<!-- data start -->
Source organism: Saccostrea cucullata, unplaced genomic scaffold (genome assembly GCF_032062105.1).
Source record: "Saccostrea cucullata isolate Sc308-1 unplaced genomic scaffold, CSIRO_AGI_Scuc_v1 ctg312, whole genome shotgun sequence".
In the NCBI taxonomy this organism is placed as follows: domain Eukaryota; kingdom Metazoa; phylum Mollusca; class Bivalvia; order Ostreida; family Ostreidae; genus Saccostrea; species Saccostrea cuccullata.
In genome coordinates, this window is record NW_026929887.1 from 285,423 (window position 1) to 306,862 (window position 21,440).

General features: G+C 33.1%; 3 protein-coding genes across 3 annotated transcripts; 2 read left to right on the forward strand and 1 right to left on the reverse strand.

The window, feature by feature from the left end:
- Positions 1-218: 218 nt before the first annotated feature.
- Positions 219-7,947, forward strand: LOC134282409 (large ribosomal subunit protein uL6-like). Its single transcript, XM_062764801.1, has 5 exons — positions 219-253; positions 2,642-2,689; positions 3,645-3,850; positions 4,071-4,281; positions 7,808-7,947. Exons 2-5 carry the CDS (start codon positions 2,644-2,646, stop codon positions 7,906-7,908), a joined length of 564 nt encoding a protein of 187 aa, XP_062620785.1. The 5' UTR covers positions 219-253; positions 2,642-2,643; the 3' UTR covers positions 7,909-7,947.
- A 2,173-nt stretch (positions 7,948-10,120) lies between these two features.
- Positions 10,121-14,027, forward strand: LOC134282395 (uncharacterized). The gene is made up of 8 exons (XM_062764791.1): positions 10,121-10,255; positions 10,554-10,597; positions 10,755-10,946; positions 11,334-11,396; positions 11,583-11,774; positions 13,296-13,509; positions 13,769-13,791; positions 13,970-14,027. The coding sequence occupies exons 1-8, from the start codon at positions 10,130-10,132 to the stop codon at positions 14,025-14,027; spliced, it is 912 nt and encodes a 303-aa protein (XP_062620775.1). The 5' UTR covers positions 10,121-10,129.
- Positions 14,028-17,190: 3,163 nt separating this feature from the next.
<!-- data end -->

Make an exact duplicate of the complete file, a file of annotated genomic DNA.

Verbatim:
Source organism: Saccostrea cucullata, unplaced genomic scaffold (genome assembly GCF_032062105.1).
Source record: "Saccostrea cucullata isolate Sc308-1 unplaced genomic scaffold, CSIRO_AGI_Scuc_v1 ctg312, whole genome shotgun sequence".
In the NCBI taxonomy this organism is placed as follows: domain Eukaryota; kingdom Metazoa; phylum Mollusca; class Bivalvia; order Ostreida; family Ostreidae; genus Saccostrea; species Saccostrea cuccullata.
In genome coordinates, this window is record NW_026929887.1 from 285,423 (window position 1) to 306,862 (window position 21,440).

General features: G+C 33.1%; 3 protein-coding genes across 3 annotated transcripts; 2 read left to right on the forward strand and 1 right to left on the reverse strand.

The window, feature by feature from the left end:
- Positions 1-218: 218 nt before the first annotated feature.
- Positions 219-7,947, forward strand: LOC134282409 (large ribosomal subunit protein uL6-like). Its single transcript, XM_062764801.1, has 5 exons — positions 219-253; positions 2,642-2,689; positions 3,645-3,850; positions 4,071-4,281; positions 7,808-7,947. Exons 2-5 carry the CDS (start codon positions 2,644-2,646, stop codon positions 7,906-7,908), a joined length of 564 nt encoding a protein of 187 aa, XP_062620785.1. The 5' UTR covers positions 219-253; positions 2,642-2,643; the 3' UTR covers positions 7,909-7,947.
- A 2,173-nt stretch (positions 7,948-10,120) lies between these two features.
- Positions 10,121-14,027, forward strand: LOC134282395 (uncharacterized). The gene is made up of 8 exons (XM_062764791.1): positions 10,121-10,255; positions 10,554-10,597; positions 10,755-10,946; positions 11,334-11,396; positions 11,583-11,774; positions 13,296-13,509; positions 13,769-13,791; positions 13,970-14,027. The coding sequence occupies exons 1-8, from the start codon at positions 10,130-10,132 to the stop codon at positions 14,025-14,027; spliced, it is 912 nt and encodes a 303-aa protein (XP_062620775.1). The 5' UTR covers positions 10,121-10,129.
- Positions 14,028-17,190: 3,163 nt separating this feature from the next.